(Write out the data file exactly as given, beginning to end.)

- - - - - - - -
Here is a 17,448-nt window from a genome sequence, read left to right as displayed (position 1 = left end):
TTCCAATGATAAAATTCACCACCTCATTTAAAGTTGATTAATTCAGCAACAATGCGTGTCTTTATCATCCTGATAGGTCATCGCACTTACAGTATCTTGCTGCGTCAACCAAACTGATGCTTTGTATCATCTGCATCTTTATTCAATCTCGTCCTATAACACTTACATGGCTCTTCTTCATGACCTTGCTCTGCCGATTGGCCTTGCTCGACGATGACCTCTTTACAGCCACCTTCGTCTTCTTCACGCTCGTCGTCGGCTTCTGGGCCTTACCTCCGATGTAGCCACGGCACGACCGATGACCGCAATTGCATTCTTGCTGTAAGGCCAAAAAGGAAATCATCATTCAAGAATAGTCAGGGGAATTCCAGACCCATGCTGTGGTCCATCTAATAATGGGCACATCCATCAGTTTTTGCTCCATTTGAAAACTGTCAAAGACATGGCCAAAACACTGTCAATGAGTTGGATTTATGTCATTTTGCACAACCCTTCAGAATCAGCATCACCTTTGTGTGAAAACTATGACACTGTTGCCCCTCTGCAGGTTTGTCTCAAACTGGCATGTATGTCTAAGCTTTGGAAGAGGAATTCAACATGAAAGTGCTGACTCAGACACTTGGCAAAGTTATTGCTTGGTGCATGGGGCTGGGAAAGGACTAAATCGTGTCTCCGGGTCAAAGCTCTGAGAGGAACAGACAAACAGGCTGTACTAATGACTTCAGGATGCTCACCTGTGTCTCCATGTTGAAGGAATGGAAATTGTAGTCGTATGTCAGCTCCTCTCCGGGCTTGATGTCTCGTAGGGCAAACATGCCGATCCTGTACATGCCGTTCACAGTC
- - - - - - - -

Here is a 17,448-nt window from a genome sequence, read left to right as displayed (position 1 = left end):
TTCCAATGATAAAATTCACCACCTCATTTAAAGTTGATTAATTCAGCAACAATGCGTGTCTTTATCATCCTGATAGGTCATCGCACTTACAGTATCTTGCTGCGTCAACCAAACTGATGCTTTGTATCATCTGCATCTTTATTCAATCTCGTCCTATAACACTTACATGGCTCTTCTTCATGACCTTGCTCTGCCGATTGGCCTTGCTCGACGATGACCTCTTTACAGCCACCTTCGTCTTCTTCACGCTCGTCGTCGGCTTCTGGGCCTTACCTCCGATGTAGCCACGGCACGACCGATGACCGCAATTGCATTCTTGCTGTAAGGCCAAAAAGGAAATCATCATTCAAGAATAGTCAGGGGAATTCCAGACCCATGCTGTGGTCCATCTAATAATGGGCACATCCATCAGTTTTTGCTCCATTTGAAAACTGTCAAAGACATGGCCAAAACACTGTCAATGAGTTGGATTTATGTCATTTTGCACAACCCTTCAGAATCAGCATCACCTTTGTGTGAAAACTATGACACTGTTGCCCCTCTGCAGGTTTGTCTCAAACTGGCATGTATGTCTAAGCTTTGGAAGAGGAATTCAACATGAAAGTGCTGACTCAGACACTTGGCAAAGTTATTGCTTGGTGCATGGGGCTGGGAAAGGACTAAATCGTGTCTCCGGGTCAAAGCTCTGAGAGGAACAGACAAACAGGCTGTACTAATGACTTCAGGATGCTCACCTGTGTCTCCATGTTGAAGGAATGGAAATTGTAGTCGTATGTCAGCTCCTCTCCGGGCTTGATGTCTCGTAGGGCAAACATGCCGATCCTGTACATGCCGTTCACAGTC